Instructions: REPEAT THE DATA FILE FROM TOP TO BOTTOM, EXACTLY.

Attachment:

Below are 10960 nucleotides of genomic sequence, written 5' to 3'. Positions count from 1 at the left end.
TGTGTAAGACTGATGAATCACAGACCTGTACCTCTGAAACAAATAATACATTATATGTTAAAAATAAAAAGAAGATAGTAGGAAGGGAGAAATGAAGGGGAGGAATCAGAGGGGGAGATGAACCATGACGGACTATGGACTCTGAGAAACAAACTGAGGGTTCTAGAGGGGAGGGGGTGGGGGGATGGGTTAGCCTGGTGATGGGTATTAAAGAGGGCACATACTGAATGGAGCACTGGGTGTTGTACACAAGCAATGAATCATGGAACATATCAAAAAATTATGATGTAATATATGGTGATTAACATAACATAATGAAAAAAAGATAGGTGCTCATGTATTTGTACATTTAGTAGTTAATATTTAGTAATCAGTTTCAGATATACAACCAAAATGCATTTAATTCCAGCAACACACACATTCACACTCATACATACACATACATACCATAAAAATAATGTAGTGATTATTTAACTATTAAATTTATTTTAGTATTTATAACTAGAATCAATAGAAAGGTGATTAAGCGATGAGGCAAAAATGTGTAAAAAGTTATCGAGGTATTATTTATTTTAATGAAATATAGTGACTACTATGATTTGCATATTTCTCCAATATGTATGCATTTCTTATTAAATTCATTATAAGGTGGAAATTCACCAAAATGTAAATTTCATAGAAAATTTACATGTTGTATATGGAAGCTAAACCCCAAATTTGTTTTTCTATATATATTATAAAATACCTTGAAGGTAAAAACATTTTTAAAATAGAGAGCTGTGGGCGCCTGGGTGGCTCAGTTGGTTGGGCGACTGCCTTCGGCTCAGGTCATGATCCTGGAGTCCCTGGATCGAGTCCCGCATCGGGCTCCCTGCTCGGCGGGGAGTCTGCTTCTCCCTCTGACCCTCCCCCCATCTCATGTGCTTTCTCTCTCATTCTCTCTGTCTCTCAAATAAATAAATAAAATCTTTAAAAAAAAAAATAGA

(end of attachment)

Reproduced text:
Below are 10960 nucleotides of genomic sequence, written 5' to 3'. Positions count from 1 at the left end.
TGTGTAAGACTGATGAATCACAGACCTGTACCTCTGAAACAAATAATACATTATATGTTAAAAATAAAAAGAAGATAGTAGGAAGGGAGAAATGAAGGGGAGGAATCAGAGGGGGAGATGAACCATGACGGACTATGGACTCTGAGAAACAAACTGAGGGTTCTAGAGGGGAGGGGGTGGGGGGATGGGTTAGCCTGGTGATGGGTATTAAAGAGGGCACATACTGAATGGAGCACTGGGTGTTGTACACAAGCAATGAATCATGGAACATATCAAAAAATTATGATGTAATATATGGTGATTAACATAACATAATGAAAAAAAGATAGGTGCTCATGTATTTGTACATTTAGTAGTTAATATTTAGTAATCAGTTTCAGATATACAACCAAAATGCATTTAATTCCAGCAACACACACATTCACACTCATACATACACATACATACCATAAAAATAATGTAGTGATTATTTAACTATTAAATTTATTTTAGTATTTATAACTAGAATCAATAGAAAGGTGATTAAGCGATGAGGCAAAAATGTGTAAAAAGTTATCGAGGTATTATTTATTTTAATGAAATATAGTGACTACTATGATTTGCATATTTCTCCAATATGTATGCATTTCTTATTAAATTCATTATAAGGTGGAAATTCACCAAAATGTAAATTTCATAGAAAATTTACATGTTGTATATGGAAGCTAAACCCCAAATTTGTTTTTCTATATATATTATAAAATACCTTGAAGGTAAAAACATTTTTAAAATAGAGAGCTGTGGGCGCCTGGGTGGCTCAGTTGGTTGGGCGACTGCCTTCGGCTCAGGTCATGATCCTGGAGTCCCTGGATCGAGTCCCGCATCGGGCTCCCTGCTCGGCGGGGAGTCTGCTTCTCCCTCTGACCCTCCCCCCATCTCATGTGCTTTCTCTCTCATTCTCTCTGTCTCTCAAATAAATAAATAAAATCTTTAAAAAAAAAAATAGA